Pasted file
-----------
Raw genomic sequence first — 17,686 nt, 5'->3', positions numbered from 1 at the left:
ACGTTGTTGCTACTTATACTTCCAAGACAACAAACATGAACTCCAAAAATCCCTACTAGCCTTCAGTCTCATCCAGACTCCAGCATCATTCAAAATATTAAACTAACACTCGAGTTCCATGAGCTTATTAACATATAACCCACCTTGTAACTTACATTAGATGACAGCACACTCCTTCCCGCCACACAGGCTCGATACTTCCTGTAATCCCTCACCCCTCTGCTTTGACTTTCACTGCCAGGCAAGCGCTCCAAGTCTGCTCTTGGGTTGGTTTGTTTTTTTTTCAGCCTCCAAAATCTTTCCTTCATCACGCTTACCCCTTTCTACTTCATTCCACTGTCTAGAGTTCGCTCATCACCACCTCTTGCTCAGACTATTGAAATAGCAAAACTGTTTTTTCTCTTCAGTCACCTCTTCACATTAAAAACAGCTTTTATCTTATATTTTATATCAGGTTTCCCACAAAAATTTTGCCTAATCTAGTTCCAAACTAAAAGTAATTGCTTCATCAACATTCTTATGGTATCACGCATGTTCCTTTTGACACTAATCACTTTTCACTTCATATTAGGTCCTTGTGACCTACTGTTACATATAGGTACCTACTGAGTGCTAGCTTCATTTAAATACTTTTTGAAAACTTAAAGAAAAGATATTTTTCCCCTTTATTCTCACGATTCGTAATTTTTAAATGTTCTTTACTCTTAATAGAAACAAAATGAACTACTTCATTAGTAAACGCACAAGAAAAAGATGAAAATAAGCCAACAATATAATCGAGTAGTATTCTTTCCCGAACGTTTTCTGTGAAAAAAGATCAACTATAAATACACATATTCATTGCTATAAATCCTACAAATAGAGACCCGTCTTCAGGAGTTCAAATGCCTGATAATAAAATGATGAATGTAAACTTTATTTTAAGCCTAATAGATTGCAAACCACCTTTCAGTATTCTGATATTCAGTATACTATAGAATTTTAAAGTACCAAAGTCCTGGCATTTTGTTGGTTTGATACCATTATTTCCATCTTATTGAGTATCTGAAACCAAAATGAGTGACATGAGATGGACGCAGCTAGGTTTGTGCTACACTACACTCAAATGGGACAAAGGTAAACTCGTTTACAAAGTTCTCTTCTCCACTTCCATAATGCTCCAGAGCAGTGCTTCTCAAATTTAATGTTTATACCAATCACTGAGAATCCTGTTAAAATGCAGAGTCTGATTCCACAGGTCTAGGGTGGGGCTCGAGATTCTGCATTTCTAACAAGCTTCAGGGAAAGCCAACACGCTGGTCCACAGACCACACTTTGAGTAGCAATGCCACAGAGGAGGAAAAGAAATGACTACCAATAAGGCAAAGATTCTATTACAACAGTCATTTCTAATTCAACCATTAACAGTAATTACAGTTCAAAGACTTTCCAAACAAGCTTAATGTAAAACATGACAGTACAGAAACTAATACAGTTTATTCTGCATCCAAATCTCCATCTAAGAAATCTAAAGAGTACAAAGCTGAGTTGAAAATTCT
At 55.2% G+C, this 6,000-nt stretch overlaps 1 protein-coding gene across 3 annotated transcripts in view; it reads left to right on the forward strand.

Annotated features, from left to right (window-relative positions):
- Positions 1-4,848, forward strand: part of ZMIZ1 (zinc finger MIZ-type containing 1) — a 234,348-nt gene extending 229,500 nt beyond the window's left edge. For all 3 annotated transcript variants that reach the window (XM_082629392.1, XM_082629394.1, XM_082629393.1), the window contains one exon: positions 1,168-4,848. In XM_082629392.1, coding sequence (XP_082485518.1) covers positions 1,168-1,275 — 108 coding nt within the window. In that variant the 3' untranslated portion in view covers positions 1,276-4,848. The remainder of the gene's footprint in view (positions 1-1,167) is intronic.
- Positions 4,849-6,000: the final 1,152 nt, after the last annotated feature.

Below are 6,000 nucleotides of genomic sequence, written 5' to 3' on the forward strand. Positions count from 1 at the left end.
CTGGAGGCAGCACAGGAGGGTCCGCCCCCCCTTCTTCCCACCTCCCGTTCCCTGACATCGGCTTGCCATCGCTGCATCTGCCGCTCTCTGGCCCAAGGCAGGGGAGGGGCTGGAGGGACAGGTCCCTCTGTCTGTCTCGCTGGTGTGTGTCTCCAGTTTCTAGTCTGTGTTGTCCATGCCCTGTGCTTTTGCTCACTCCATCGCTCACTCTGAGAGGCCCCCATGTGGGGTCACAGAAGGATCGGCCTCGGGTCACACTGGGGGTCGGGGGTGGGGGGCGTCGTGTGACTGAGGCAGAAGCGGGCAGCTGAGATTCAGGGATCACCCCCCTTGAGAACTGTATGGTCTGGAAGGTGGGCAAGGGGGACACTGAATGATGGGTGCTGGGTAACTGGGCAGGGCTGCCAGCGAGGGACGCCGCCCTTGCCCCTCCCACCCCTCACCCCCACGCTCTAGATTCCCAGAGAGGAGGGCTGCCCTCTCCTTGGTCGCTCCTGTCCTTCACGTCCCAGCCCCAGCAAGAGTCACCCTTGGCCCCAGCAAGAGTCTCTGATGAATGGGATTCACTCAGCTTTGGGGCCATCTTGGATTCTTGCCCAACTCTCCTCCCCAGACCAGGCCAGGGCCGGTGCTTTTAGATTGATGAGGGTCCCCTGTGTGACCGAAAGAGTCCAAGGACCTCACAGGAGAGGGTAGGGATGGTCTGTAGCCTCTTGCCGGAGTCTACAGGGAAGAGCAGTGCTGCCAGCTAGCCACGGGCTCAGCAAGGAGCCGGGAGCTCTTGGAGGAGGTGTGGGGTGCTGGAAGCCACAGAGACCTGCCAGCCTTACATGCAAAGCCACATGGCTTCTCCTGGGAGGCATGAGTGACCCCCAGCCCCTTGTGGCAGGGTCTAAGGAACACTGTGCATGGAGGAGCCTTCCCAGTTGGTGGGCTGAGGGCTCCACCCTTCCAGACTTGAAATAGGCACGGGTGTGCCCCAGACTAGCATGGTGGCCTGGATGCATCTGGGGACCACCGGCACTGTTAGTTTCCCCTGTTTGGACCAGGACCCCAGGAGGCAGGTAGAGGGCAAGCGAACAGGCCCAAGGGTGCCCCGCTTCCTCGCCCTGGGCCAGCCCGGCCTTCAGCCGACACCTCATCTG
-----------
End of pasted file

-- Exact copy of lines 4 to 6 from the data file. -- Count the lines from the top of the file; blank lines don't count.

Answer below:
Annotated features, from left to right (window-relative positions):
- Positions 1-4,848, forward strand: part of ZMIZ1 (zinc finger MIZ-type containing 1) — a 234,348-nt gene extending 229,500 nt beyond the window's left edge. For all 3 annotated transcript variants that reach the window (XM_082629392.1, XM_082629394.1, XM_082629393.1), the window contains one exon: positions 1,168-4,848. In XM_082629392.1, coding sequence (XP_082485518.1) covers positions 1,168-1,275 — 108 coding nt within the window. In that variant the 3' untranslated portion in view covers positions 1,276-4,848. The remainder of the gene's footprint in view (positions 1-1,167) is intronic.
- Positions 4,849-6,000: the final 1,152 nt, after the last annotated feature.